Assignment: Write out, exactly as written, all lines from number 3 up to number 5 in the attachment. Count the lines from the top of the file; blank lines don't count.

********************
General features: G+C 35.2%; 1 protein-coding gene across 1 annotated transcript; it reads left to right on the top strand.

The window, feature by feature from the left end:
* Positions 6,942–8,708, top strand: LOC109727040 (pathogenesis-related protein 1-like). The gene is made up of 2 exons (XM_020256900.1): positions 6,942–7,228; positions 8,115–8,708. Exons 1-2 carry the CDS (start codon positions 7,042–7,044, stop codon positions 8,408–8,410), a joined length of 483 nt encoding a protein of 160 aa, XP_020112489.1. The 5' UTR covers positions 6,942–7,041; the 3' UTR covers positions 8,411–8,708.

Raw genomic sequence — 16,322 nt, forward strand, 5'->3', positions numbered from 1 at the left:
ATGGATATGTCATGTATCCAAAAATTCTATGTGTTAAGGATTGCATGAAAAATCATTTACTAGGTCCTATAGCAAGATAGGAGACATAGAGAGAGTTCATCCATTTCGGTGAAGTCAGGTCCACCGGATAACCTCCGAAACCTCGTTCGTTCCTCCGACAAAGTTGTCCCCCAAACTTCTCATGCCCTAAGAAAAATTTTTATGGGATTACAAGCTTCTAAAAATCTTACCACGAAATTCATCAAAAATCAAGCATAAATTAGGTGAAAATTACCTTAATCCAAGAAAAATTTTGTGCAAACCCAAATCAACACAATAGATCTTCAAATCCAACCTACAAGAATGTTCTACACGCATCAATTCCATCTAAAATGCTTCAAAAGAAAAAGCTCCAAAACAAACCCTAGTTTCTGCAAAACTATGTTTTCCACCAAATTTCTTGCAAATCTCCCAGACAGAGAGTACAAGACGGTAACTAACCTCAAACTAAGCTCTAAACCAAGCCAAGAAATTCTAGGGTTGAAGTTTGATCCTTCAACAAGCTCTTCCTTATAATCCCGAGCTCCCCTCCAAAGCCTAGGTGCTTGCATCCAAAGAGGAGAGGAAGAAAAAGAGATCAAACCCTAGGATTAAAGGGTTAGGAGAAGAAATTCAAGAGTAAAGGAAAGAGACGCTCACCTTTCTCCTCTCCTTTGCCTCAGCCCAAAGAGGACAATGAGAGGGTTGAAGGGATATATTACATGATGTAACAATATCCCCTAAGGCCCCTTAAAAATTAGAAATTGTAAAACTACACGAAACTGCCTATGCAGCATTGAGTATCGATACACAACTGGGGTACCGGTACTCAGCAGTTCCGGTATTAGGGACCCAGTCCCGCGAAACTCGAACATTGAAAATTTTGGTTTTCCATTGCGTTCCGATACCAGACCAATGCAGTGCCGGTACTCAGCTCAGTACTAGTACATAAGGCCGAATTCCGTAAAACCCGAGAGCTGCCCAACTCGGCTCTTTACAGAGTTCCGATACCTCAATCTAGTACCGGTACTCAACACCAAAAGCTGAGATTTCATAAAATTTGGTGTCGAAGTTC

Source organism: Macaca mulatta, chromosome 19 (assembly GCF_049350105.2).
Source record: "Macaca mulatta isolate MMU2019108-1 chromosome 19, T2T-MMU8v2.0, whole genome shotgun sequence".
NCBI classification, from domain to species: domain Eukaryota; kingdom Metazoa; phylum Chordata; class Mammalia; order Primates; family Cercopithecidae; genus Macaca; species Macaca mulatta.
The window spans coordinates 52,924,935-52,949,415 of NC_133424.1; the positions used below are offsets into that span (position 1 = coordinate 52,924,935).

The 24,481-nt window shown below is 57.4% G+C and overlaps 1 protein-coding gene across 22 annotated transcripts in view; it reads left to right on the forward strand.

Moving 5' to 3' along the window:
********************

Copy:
* Positions 6,942–8,708, top strand: LOC109727040 (pathogenesis-related protein 1-like). The gene is made up of 2 exons (XM_020256900.1): positions 6,942–7,228; positions 8,115–8,708. Exons 1-2 carry the CDS (start codon positions 7,042–7,044, stop codon positions 8,408–8,410), a joined length of 483 nt encoding a protein of 160 aa, XP_020112489.1. The 5' UTR covers positions 6,942–7,041; the 3' UTR covers positions 8,411–8,708.

Raw genomic sequence — 16,322 nt, forward strand, 5'->3', positions numbered from 1 at the left:
ATGGATATGTCATGTATCCAAAAATTCTATGTGTTAAGGATTGCATGAAAAATCATTTACTAGGTCCTATAGCAAGATAGGAGACATAGAGAGAGTTCATCCATTTCGGTGAAGTCAGGTCCACCGGATAACCTCCGAAACCTCGTTCGTTCCTCCGACAAAGTTGTCCCCCAAACTTCTCATGCCCTAAGAAAAATTTTTATGGGATTACAAGCTTCTAAAAATCTTACCACGAAATTCATCAAAAATCAAGCATAAATTAGGTGAAAATTACCTTAATCCAAGAAAAATTTTGTGCAAACCCAAATCAACACAATAGATCTTCAAATCCAACCTACAAGAATGTTCTACACGCATCAATTCCATCTAAAATGCTTCAAAAGAAAAAGCTCCAAAACAAACCCTAGTTTCTGCAAAACTATGTTTTCCACCAAATTTCTTGCAAATCTCCCAGACAGAGAGTACAAGACGGTAACTAACCTCAAACTAAGCTCTAAACCAAGCCAAGAAATTCTAGGGTTGAAGTTTGATCCTTCAACAAGCTCTTCCTTATAATCCCGAGCTCCCCTCCAAAGCCTAGGTGCTTGCATCCAAAGAGGAGAGGAAGAAAAAGAGATCAAACCCTAGGATTAAAGGGTTAGGAGAAGAAATTCAAGAGTAAAGGAAAGAGACGCTCACCTTTCTCCTCTCCTTTGCCTCAGCCCAAAGAGGACAATGAGAGGGTTGAAGGGATATATTACATGATGTAACAATATCCCCTAAGGCCCCTTAAAAATTAGAAATTGTAAAACTACACGAAACTGCCTATGCAGCATTGAGTATCGATACACAACTGGGGTACCGGTACTCAGCAGTTCCGGTATTAGGGACCCAGTCCCGCGAAACTCGAACATTGAAAATTTTGGTTTTCCATTGCGTTCCGATACCAGACCAATGCAGTGCCGGTACTCAGCTCAGTACTAGTACATAAGGCCGAATTCCGTAAAACCCGAGAGCTGCCCAACTCGGCTCTTTACAGAGTTCCGATACCTCAATCTAGTACCGGTACTCAACACCAAAAGCTGAGATTTCATAAAATTTGGTGTCGAAGTTC